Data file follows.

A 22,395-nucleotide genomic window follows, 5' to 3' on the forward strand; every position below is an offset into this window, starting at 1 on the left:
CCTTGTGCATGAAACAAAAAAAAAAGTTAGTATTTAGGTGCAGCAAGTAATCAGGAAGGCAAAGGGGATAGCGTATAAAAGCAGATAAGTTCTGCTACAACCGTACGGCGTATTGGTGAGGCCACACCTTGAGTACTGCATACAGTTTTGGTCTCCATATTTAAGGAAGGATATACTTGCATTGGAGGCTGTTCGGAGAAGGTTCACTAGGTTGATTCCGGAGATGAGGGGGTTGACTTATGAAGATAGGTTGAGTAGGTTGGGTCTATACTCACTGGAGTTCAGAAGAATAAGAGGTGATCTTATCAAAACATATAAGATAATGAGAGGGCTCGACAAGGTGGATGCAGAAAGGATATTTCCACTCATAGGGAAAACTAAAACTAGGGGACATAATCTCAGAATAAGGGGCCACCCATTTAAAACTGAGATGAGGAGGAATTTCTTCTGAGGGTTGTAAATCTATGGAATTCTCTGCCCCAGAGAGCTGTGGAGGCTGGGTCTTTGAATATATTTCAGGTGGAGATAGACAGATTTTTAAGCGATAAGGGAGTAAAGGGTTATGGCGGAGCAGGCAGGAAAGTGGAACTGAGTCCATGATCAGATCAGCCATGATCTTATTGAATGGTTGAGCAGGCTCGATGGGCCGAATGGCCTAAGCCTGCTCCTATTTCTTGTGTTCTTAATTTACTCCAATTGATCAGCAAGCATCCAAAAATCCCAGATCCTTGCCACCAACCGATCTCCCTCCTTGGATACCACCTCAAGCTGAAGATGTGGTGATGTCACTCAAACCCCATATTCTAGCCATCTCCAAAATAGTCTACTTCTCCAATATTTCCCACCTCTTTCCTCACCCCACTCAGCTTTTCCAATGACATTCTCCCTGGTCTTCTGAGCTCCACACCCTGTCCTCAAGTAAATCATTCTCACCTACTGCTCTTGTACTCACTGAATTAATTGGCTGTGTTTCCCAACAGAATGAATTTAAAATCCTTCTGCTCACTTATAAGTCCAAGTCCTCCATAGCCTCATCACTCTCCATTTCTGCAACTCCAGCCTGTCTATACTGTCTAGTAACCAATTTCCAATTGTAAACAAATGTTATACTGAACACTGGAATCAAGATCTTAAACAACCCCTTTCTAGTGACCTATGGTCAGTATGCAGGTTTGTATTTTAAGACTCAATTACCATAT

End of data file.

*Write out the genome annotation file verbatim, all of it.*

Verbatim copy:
A 22,395-nucleotide genomic window follows, 5' to 3' on the forward strand; every position below is an offset into this window, starting at 1 on the left:
CCTTGTGCATGAAACAAAAAAAAAAGTTAGTATTTAGGTGCAGCAAGTAATCAGGAAGGCAAAGGGGATAGCGTATAAAAGCAGATAAGTTCTGCTACAACCGTACGGCGTATTGGTGAGGCCACACCTTGAGTACTGCATACAGTTTTGGTCTCCATATTTAAGGAAGGATATACTTGCATTGGAGGCTGTTCGGAGAAGGTTCACTAGGTTGATTCCGGAGATGAGGGGGTTGACTTATGAAGATAGGTTGAGTAGGTTGGGTCTATACTCACTGGAGTTCAGAAGAATAAGAGGTGATCTTATCAAAACATATAAGATAATGAGAGGGCTCGACAAGGTGGATGCAGAAAGGATATTTCCACTCATAGGGAAAACTAAAACTAGGGGACATAATCTCAGAATAAGGGGCCACCCATTTAAAACTGAGATGAGGAGGAATTTCTTCTGAGGGTTGTAAATCTATGGAATTCTCTGCCCCAGAGAGCTGTGGAGGCTGGGTCTTTGAATATATTTCAGGTGGAGATAGACAGATTTTTAAGCGATAAGGGAGTAAAGGGTTATGGCGGAGCAGGCAGGAAAGTGGAACTGAGTCCATGATCAGATCAGCCATGATCTTATTGAATGGTTGAGCAGGCTCGATGGGCCGAATGGCCTAAGCCTGCTCCTATTTCTTGTGTTCTTAATTTACTCCAATTGATCAGCAAGCATCCAAAAATCCCAGATCCTTGCCACCAACCGATCTCCCTCCTTGGATACCACCTCAAGCTGAAGATGTGGTGATGTCACTCAAACCCCATATTCTAGCCATCTCCAAAATAGTCTACTTCTCCAATATTTCCCACCTCTTTCCTCACCCCACTCAGCTTTTCCAATGACATTCTCCCTGGTCTTCTGAGCTCCACACCCTGTCCTCAAGTAAATCATTCTCACCTACTGCTCTTGTACTCACTGAATTAATTGGCTGTGTTTCCCAACAGAATGAATTTAAAATCCTTCTGCTCACTTATAAGTCCAAGTCCTCCATAGCCTCATCACTCTCCATTTCTGCAACTCCAGCCTGTCTATACTGTCTAGTAACCAATTTCCAATTGTAAACAAATGTTATACTGAACACTGGAATCAAGATCTTAAACAACCCCTTTCTAGTGACCTATGGTCAGTATGCAGGTTTGTATTTTAAGACTCAATTACCATAT